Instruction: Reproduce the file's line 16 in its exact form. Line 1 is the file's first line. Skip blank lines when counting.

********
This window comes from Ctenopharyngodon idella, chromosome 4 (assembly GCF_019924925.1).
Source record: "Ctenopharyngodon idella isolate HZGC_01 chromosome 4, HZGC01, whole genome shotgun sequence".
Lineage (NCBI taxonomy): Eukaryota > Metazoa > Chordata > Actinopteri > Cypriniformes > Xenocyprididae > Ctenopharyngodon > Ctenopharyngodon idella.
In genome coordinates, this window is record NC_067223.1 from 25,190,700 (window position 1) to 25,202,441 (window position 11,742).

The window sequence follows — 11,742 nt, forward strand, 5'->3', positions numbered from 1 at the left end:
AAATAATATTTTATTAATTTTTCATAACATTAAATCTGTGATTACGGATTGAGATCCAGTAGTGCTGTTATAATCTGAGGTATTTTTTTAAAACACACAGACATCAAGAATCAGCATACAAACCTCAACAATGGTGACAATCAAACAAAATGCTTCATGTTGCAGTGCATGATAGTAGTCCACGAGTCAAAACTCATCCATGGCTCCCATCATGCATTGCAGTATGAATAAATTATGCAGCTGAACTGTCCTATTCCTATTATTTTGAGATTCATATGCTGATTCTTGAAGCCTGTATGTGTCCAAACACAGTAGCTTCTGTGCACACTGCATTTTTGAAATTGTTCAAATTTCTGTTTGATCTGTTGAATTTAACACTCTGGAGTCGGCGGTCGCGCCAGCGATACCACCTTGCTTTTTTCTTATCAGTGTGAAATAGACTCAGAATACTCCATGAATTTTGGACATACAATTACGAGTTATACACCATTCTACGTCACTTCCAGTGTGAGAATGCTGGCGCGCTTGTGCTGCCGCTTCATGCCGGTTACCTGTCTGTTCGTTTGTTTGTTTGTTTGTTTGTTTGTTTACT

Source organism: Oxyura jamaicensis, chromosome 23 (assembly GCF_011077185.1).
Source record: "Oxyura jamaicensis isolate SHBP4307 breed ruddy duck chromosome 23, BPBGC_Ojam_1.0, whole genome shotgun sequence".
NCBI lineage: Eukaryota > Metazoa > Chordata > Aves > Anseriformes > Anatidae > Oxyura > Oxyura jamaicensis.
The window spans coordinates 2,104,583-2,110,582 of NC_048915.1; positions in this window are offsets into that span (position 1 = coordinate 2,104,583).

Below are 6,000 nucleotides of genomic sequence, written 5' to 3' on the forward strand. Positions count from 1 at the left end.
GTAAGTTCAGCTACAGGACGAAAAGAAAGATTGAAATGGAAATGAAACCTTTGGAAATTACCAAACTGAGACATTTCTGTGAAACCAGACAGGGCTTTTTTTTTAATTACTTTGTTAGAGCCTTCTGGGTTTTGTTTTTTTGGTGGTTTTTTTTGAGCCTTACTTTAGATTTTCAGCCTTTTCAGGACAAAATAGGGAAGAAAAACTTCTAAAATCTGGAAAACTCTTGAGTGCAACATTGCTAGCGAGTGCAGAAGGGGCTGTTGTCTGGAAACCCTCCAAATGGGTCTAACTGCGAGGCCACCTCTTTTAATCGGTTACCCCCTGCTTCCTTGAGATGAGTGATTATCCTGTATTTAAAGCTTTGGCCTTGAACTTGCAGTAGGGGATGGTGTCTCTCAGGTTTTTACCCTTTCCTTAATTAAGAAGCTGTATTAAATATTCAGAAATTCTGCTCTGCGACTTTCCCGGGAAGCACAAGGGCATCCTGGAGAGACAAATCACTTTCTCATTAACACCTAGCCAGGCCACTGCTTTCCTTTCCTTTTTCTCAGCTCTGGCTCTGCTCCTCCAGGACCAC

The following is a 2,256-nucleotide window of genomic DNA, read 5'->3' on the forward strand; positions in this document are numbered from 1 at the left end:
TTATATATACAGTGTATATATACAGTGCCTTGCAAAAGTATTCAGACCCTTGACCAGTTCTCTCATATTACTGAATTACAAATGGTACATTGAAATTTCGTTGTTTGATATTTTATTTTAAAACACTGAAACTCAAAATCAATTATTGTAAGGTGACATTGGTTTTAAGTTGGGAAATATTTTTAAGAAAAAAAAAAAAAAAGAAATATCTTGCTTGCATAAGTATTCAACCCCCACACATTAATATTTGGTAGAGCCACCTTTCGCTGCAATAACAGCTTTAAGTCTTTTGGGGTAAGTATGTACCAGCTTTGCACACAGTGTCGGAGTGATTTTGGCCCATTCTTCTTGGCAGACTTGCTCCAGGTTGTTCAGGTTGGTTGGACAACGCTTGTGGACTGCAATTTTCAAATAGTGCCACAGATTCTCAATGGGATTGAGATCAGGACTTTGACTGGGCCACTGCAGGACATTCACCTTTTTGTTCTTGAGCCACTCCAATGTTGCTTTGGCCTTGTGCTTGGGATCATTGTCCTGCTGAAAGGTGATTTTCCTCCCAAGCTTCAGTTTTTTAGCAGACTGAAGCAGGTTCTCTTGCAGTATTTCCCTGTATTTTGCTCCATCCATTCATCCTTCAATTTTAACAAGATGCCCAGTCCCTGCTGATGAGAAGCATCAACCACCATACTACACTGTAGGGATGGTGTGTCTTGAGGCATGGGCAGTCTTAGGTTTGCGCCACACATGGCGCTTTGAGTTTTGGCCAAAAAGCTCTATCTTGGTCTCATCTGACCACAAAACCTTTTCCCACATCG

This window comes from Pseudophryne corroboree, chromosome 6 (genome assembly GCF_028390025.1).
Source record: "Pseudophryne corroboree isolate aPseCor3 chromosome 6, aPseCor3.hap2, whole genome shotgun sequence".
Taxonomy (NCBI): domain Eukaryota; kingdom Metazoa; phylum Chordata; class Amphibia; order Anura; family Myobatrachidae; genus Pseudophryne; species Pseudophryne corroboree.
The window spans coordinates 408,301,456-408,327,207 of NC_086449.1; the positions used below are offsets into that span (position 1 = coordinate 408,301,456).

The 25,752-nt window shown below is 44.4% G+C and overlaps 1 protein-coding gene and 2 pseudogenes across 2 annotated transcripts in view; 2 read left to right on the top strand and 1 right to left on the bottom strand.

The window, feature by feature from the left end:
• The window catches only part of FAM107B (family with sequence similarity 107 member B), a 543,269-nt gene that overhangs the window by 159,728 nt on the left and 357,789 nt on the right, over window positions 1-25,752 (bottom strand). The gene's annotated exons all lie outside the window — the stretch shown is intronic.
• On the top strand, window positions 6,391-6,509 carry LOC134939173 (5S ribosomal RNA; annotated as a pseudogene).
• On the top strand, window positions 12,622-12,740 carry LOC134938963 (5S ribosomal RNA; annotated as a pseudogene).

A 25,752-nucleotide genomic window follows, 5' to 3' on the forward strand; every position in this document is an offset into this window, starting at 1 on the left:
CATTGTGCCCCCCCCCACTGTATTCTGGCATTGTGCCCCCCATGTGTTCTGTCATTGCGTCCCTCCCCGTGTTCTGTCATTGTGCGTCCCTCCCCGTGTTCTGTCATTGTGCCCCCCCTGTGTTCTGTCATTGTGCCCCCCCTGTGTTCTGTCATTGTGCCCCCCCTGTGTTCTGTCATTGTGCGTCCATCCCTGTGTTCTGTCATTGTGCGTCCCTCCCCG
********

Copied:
Source record: "Pseudophryne corroboree isolate aPseCor3 chromosome 6, aPseCor3.hap2, whole genome shotgun sequence".